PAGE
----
Portraits of Wildflowers

Perspectives on Nature Photography

Time for rosinweed

with 12 comments


When I headed over to Bull Creek on June 24th I expected to find some tall rosinweed plants (Silphium radula) flowering. I did. It’s common for people to mistake these for sunflowers, which are out at the same time.



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Following up on yesterday’s commentary about education, here are similar thoughts from a June 22nd piece by Jeff Yass in The Wall Street Journal entitled “Money for Children’s Education, Not Schools,” with subtitle “It’s time to stop writing blank checks for a failing system.” The article begins:

As schools break for summer, it’s a good time to review the return America is getting on its investment in education. The Census Bureau reports inflation-adjusted spending in K-12 education has tripled since 1970 to a record $751.7 billion. Yet barely a third of all fourth-graders across U.S. urban communities can read or do math at grade level. The time has come to reimagine the way we pay for education. Let’s stop writing blank checks to failing school systems.

Consider a single mother of two. From kindergarten to high school graduation, the government will spend nearly $250,000 on each of her children. Yet she won’t have much of a say in how the dollars are spent. Without her consent, the bureaucrats who run the public schools will build facilities, hire teachers and plan curriculum that may leave her children far behind their peers, all at exorbitant prices.

The article goes on to propose that parents control how that large amount of money gets spent on their children’s education. Check it out.

© 2022 Steven Schwartzman




Written by Steve Schwartzman

July 1, 2022 at 4:28 AM

12 Responses

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  1. This year, I found my first Silphium on April 10, which seemed early to me. They were blooming alongside the same road where I found the pink bluebonnet during my little spring trek; in some of my photos the Silphium are combined with bluebonnets, phlox, and vetch in a delightful overlapping of seasons.


    July 1, 2022 at 6:03 AM

    • I’m with you in finding April 10 early for a Silphium. Eason says “summer” (or also fall) for the species it includes, so I’d never expect to be able to combine a Silphium flower head with bluebonnets and phlox the way you did. We know that boundaries between seasons are highly variable.

      Steve Schwartzman

      July 2, 2022 at 10:53 AM

      • There were Engelmann daisies, too, and a single patch of soft greeneyes. I wasn’t sure about the Silphium ID, but looking at the hairy and squarish stem, the leaf arrangment, and especially the shape of the buds, my first assessment seems right. I can’t believe I never posted the photos — there were so many dramatic fields, I guess the smaller delights were neglected.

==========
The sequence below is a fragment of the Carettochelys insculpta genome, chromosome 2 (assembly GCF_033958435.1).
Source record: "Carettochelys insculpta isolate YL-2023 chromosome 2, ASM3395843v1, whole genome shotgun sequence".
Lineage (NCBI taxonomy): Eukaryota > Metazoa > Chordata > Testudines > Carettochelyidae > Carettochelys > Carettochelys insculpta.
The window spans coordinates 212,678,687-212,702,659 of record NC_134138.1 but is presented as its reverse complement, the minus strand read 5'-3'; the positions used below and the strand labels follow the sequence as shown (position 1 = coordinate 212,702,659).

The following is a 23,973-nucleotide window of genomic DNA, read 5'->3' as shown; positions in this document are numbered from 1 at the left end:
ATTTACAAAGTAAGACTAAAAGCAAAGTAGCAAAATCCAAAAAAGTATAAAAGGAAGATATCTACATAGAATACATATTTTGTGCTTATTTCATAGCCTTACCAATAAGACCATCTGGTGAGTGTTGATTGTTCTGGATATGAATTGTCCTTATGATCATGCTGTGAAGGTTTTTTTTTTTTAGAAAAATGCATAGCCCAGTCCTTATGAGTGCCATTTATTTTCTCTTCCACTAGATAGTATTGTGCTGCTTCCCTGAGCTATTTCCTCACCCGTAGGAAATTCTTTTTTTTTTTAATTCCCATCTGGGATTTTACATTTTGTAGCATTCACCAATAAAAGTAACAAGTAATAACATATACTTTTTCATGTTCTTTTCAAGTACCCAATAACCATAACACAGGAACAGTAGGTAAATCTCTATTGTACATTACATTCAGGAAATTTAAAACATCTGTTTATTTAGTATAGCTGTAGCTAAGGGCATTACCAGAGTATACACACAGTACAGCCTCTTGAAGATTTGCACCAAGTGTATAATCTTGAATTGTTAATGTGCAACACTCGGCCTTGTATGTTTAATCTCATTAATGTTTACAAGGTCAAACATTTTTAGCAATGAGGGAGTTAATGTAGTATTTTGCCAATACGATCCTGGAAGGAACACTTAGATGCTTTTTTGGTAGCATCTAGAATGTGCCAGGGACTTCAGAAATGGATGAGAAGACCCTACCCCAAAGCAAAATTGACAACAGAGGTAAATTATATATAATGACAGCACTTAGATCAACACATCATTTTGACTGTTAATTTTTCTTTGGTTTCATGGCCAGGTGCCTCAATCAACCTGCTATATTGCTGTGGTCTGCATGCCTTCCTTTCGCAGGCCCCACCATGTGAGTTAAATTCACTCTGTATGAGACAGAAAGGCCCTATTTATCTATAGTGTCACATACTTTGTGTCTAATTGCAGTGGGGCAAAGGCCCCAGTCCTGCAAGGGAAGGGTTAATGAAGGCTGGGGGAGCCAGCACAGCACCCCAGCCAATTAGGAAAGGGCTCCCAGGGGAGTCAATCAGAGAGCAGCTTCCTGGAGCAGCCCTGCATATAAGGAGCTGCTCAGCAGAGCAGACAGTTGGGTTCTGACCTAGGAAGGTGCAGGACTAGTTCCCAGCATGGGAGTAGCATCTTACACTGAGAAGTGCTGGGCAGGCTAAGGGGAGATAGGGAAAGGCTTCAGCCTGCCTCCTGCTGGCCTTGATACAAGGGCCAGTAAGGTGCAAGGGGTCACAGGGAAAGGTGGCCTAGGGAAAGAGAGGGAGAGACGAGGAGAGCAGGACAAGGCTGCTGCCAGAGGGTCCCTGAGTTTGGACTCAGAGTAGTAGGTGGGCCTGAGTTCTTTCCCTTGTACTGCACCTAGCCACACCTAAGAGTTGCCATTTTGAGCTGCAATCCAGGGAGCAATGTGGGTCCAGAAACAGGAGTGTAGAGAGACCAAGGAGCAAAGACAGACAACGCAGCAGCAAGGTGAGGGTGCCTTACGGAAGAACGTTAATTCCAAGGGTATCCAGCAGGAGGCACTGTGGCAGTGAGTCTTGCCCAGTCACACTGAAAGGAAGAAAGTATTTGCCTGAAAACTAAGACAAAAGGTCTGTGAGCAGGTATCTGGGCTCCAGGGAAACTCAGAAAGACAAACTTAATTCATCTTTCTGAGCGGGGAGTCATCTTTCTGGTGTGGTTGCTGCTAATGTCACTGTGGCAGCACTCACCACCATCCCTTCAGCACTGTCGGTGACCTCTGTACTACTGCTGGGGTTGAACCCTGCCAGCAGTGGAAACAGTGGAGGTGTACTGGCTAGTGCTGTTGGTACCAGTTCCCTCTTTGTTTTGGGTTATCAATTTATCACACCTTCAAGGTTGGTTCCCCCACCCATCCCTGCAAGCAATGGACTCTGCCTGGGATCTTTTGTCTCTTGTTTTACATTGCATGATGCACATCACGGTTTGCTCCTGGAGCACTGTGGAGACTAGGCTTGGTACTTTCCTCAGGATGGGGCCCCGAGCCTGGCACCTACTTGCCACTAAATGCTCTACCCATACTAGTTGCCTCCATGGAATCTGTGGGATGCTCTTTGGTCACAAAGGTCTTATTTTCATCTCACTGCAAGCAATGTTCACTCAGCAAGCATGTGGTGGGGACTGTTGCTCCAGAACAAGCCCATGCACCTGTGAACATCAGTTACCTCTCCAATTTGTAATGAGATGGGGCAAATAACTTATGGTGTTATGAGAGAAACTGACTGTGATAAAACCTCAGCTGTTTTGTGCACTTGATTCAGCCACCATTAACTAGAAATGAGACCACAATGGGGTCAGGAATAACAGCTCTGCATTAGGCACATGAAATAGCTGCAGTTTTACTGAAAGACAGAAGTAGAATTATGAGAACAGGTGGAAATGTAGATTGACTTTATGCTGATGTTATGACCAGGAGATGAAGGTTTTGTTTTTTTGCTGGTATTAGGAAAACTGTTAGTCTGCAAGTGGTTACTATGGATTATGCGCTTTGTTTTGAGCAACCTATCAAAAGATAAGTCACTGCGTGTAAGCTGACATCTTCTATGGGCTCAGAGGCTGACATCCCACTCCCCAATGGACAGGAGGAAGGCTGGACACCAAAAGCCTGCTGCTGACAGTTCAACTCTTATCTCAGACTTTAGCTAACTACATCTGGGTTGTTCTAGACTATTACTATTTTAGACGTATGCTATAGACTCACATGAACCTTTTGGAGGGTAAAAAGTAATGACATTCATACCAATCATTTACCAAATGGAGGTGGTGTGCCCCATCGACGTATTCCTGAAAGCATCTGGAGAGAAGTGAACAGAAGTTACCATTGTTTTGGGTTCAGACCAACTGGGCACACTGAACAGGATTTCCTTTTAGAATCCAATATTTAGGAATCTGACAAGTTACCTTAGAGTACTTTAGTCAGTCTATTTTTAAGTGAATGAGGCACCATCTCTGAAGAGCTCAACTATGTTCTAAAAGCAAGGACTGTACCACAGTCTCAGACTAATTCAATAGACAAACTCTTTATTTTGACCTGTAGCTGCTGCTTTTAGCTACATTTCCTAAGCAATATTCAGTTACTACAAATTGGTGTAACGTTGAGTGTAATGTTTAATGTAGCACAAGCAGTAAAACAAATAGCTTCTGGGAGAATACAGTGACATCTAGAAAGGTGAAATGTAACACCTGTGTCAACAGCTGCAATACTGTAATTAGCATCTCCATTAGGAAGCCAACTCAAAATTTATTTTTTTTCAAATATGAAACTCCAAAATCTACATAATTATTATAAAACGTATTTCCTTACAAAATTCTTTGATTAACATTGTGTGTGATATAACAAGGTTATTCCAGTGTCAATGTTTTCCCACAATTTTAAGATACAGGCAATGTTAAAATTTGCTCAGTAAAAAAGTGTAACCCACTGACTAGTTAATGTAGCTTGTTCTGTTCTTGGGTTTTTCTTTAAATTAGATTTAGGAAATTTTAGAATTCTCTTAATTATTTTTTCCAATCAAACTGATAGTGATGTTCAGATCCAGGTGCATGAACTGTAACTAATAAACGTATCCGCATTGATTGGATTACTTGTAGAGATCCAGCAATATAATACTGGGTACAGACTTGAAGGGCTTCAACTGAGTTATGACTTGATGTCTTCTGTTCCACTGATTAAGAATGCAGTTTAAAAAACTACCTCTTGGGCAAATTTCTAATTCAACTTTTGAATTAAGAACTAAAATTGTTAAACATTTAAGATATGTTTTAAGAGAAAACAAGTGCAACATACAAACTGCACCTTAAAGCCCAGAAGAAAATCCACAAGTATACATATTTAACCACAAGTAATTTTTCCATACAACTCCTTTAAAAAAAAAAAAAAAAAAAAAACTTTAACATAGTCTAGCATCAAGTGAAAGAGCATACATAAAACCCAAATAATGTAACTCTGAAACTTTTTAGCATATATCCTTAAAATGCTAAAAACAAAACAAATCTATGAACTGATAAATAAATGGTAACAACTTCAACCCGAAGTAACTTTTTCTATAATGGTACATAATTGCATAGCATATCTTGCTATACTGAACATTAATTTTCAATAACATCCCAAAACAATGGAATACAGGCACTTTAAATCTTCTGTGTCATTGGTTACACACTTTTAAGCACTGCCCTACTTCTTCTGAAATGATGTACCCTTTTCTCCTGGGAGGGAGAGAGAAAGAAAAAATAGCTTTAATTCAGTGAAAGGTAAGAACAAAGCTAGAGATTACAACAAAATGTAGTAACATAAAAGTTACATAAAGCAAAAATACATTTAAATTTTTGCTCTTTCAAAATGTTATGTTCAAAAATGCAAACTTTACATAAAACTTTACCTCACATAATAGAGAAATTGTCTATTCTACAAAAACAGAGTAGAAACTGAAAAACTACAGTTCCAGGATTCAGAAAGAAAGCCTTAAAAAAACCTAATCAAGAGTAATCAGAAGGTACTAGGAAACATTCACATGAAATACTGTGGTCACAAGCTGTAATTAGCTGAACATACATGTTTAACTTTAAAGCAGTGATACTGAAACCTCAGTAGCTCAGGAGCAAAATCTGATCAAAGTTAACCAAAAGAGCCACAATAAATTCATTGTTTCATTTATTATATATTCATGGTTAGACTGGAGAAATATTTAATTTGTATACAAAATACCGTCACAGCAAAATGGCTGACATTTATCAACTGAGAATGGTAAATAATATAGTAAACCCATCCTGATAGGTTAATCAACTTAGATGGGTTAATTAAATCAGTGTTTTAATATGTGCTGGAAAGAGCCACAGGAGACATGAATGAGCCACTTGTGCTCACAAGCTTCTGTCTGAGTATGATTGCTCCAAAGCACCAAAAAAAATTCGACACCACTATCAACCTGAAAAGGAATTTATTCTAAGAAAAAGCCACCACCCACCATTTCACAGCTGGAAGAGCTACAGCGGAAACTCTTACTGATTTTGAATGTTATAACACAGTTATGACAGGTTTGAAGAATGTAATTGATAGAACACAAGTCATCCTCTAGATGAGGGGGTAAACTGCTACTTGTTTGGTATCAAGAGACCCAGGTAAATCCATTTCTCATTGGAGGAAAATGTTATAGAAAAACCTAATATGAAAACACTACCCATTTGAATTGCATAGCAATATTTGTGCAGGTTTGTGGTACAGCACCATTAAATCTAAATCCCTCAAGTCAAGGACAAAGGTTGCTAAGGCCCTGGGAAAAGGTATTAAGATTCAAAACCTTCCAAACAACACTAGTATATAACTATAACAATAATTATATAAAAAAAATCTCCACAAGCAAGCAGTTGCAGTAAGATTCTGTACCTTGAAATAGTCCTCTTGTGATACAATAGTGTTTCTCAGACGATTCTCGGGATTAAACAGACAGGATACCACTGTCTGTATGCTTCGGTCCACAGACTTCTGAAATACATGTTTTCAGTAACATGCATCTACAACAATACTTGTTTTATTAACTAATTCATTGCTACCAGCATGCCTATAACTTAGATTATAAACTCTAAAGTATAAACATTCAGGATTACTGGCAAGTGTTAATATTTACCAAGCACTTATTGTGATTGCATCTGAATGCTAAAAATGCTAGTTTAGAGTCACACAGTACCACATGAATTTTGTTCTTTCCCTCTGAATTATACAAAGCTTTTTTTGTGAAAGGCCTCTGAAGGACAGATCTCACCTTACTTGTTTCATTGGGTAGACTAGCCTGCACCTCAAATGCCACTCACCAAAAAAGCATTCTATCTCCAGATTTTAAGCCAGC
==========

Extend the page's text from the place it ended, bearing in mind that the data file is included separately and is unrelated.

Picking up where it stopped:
July 2, 2022 at 11:50 AM

        • When I’ve “bypassed” a picture, typically because too many other things have been going on in nature, I’ve sometimes scheduled a post for the one-year (or some-other-year) anniversary of the date. Occasionally I’ve had to bump a picture more than once because so many other things were going on at the time the anniversary came around.

          Steve Schwartzman

          July 2, 2022 at 12:18 PM

  2. Easy to see how they could be mistaken for sunflowers. Jerusalem Artichokes are also mistaken that way.

    Steve Gingold

    July 1, 2022 at 3:28 PM

    • Right. And the “Jerusalem” is said to be a mangling of girasole, the Italian word for sunflower.

      Steve Schwartzman

      July 2, 2022 at 10:54 AM

  3. I can see why people think they’re sunflowers – I would make that mistake too!

    Ann Mackay

    July 2, 2022 at 9:22 AM

  4. I might have mistaken Silphium radula for a sunflower!

    The linked test requires a subscription….

    Alessandra Chaves

    July 2, 2022 at 1:52 PM

    • Most people would think it’s a sunflower. Both flowers are in the Heliantheae tribe within the huge Asteraceae family.

      Steve Schwartzman

      July 2, 2022 at 3:39 PM

  5. Beautiful flower. Wonder about education though as in India there was a mix of private and state and how patents can endure quality. In UK our private schools are called Public schools and have charitable status but most begin at 6000 a term and cost of state education is currently that for a year and with larger classes and less state of the art facilities.


    July 8, 2022 at 3:16 PM

    • Because schools here have demonstrably failed on such a broad scale, I’m all for giving parents control over where the money allocated for their children will be spent. That would foster competition, and if a school couldn’t show that its students were learning, then parents would be free to stop sending their children there and the school would justifiably go out of business.

      Steve Schwartzman

      July 8, 2022 at 5:01 PM

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